Many years ago, the Advisory Centre for Education used to publish, side by side, two annual league tables of local education authorities. The first showed the proportion of young people from each area who went to university; the second showed the proportion of the local population from social classes I and II.
The tables were almost identical, and they changed very little from year to year. Richmond and Solihull were always at or near the top, Bootle and Barnsley at or near the bottom. It was calculated that a solicitor's son in Carmarthenshire was 180 times more likely to go to university than a docker's daughter in West Ham. (Yes, as the darts commentators would cry, "One hundred and eighty"!) Somebody called it "the iron law of social class", and it should be noted that it was promulgated before any of the usual suspects arrived: before comprehensives, before Real Books, before "trendy" Sixties-trained teachers had been long enough in schools to constitute a trend. Even Professor Ted Wragg had only recently left innocent classroom employment.
In those pre-computer days, these were just about the only educational league tables that were published. Now, we are drowning in them and they are awaited as eagerly as the soccer results. Yet for all the expenditure of newsprint, they tell almost exactly the same story. Successful children and successful schools tend to be in the affluent, middle-class areas; failing schools and failing children tend to be in what we still call deprived, working-class areas - though the real trouble is that in such areas not many people are now working.
The only significant change is that the Tory party has noticed that "failing" schools have something else in common apart from a deprived pupil intake: they are all run (most of the time, at least) by Labour local authorities. The iron law of social class has therefore been replaced by the iron law of foolish voting, which seems to state that, if working-class people were sensible enough to vote Tory, all their children could go to Balliol.
Does this mean, then, that the present league tables should be scrapped and replaced by whatever alchemical "value-added" formulae can be concocted by Professor Harvey Goldstein and his colleagues at the London Institute of Education? I think not.
The advisory centre published league tables because it wanted to highlight inequality and injustice. We can take the same message from the primary school league tables. What is wrong with them is not that they are crude, but that they are used to blame teachers, to demoralise the "failing" schools and to score political points. They could just as well be used to remind us that we still live in a society of gross and dangerous inequalities.
While we are about it, let us see more league tables. Let us see tables for burglary, vandalism and violence; for premature death and chronic illness; for damp houses and high-rise flats; for evictions and repossessions; for suicide and family breakdown; for child abuse and drug abuse; for unemployment and low wages; for dependency on means-tested benefits; for debt and rent arrears; for malnourished children and mothers on tranquillisers.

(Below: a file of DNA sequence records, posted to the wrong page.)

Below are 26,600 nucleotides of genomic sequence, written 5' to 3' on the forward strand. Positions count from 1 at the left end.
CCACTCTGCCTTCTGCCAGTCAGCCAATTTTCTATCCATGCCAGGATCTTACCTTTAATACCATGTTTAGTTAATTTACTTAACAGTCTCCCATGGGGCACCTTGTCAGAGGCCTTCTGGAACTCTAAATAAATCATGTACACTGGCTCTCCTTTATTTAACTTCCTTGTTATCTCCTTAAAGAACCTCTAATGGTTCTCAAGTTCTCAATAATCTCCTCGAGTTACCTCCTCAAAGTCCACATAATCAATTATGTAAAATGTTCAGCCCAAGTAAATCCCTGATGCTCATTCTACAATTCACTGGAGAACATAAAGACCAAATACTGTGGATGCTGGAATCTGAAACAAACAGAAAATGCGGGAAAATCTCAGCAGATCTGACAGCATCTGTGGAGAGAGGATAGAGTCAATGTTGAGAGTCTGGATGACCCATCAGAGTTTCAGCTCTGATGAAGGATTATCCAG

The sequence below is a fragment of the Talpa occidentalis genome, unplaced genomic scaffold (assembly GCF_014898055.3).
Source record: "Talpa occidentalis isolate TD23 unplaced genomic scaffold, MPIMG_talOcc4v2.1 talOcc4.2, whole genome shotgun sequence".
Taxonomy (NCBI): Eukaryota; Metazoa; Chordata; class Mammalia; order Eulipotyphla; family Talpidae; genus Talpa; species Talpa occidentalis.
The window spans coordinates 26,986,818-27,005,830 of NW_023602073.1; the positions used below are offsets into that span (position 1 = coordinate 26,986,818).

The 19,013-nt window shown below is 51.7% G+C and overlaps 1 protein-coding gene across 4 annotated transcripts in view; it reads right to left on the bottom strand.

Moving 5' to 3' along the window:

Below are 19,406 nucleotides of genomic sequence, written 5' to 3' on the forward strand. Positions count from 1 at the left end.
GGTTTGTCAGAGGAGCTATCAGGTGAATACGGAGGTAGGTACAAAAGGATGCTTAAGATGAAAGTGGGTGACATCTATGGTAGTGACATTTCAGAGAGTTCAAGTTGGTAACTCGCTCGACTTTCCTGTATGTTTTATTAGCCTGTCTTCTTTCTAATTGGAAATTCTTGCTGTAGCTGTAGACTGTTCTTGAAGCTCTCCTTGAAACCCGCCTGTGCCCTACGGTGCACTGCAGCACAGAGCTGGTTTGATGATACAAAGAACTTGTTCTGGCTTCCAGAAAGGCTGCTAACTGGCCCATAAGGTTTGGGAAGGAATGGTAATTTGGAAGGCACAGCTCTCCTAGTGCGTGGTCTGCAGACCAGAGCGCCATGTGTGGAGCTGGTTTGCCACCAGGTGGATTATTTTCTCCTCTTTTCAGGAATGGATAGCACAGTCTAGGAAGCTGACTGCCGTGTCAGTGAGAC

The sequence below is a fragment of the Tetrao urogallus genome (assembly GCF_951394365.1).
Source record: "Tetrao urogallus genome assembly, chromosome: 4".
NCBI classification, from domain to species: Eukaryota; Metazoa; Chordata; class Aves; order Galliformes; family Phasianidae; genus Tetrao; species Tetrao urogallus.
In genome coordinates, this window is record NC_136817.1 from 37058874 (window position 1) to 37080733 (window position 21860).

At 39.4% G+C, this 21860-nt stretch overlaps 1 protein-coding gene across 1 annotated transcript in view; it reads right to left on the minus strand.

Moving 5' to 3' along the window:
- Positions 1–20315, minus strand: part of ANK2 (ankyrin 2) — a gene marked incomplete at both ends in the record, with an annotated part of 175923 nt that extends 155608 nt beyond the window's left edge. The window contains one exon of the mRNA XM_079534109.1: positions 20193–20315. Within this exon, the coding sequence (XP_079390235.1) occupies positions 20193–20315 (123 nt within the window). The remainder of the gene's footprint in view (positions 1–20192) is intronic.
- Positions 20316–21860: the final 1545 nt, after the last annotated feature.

The areas that came near the bottom on these measures would, almost for sure, be the same as those served by the primary schools at the bottom of this week's league tables. Are the police, the GPs, the marriage guidance counsellors, the social workers the architects and surveyors, the jobsearch offices, the benefit offices, the pawnbrokers, the pharmacists to be held responsible, along with the teachers? Are they all, in some sense, infected by Sixties "trendiness"? Have they been omitting to set goals and appraise each other?
I do not mind Professor Goldstein's statistical black arts. I can see that "value added" would be a much fairer and more useful way of assessing a school's performance. But I remain suspicious of any device that hides inequality from public view, implying that it is an immutable part of the natural order and that the only "problem" is school performance.
Suppose that, at five, we gave every child a reading test marked out of 100. Suppose that the average score for inner-city schools was 10, and that for suburban schools 30. Suppose, at seven or eight, we repeated the test and found that every inner-city school in the country had added an average 20 points (200 per cent), every suburban school an average 15 (50 per cent). Would this "value-added" triumph for the inner-city schools mean that educational deprivation had been abolished?
The primary school league tables (for all the caveats about their inaccuracies) are a telling snapshot of the inequalities in our society. They are unusually revealing because primary schools are generally very local institutions and most social statistics cover larger and more diverse areas.
As a society, we have lost the will to fight inequality - the term has almost disappeared from the political debate.
So we look to the schools to perform miracles and send in hit squads and improvement teams. Yes, I know schools make a difference. But I am old-fashioned enough to think that poverty and social inequality make a bigger difference. The gap between our best-performing and worst-performing schools is the largest in Europe. It is also true that we are the most unequal society in Europe. It is time to make that connection, and put the blame where it belongs.